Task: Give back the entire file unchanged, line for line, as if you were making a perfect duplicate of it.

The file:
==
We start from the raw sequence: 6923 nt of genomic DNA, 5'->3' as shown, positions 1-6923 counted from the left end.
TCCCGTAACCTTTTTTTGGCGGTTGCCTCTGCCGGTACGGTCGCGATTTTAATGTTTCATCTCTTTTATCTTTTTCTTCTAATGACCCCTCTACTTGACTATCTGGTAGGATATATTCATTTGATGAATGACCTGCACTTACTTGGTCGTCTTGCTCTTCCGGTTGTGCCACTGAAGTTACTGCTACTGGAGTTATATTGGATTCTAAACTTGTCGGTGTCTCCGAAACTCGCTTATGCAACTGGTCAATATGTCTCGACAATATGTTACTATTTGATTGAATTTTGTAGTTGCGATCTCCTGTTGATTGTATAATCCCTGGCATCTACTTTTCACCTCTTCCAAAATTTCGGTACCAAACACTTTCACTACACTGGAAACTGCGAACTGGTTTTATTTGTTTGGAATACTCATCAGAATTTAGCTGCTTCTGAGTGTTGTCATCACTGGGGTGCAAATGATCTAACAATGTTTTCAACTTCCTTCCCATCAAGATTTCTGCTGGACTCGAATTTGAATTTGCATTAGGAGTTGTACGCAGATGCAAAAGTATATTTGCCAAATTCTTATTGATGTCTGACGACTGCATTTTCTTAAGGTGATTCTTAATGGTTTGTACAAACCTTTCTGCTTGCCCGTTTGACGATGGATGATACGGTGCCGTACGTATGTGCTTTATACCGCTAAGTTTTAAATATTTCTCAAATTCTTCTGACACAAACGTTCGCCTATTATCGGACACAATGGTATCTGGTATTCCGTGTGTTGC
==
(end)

We start from the raw sequence: 6923 nt of genomic DNA, 5'->3' as shown, positions 1-6923 counted from the left end.
TCCCGTAACCTTTTTTTGGCGGTTGCCTCTGCCGGTACGGTCGCGATTTTAATGTTTCATCTCTTTTATCTTTTTCTTCTAATGACCCCTCTACTTGACTATCTGGTAGGATATATTCATTTGATGAATGACCTGCACTTACTTGGTCGTCTTGCTCTTCCGGTTGTGCCACTGAAGTTACTGCTACTGGAGTTATATTGGATTCTAAACTTGTCGGTGTCTCCGAAACTCGCTTATGCAACTGGTCAATATGTCTCGACAATATGTTACTATTTGATTGAATTTTGTAGTTGCGATCTCCTGTTGATTGTATAATCCCTGGCATCTACTTTTCACCTCTTCCAAAATTTCGGTACCAAACACTTTCACTACACTGGAAACTGCGAACTGGTTTTATTTGTTTGGAATACTCATCAGAATTTAGCTGCTTCTGAGTGTTGTCATCACTGGGGTGCAAATGATCTAACAATGTTTTCAACTTCCTTCCCATCAAGATTTCTGCTGGACTCGAATTTGAATTTGCATTAGGAGTTGTACGCAGATGCAAAAGTATATTTGCCAAATTCTTATTGATGTCTGACGACTGCATTTTCTTAAGGTGATTCTTAATGGTTTGTACAAACCTTTCTGCTTGCCCGTTTGACGATGGATGATACGGTGCCGTACGTATGTGCTTTATACCGCTAAGTTTTAAATATTTCTCAAATTCTTCTGACACAAACGTTCGCCTATTATCGGACACAATGGTATCTGGTATTCCGTGTGTTGC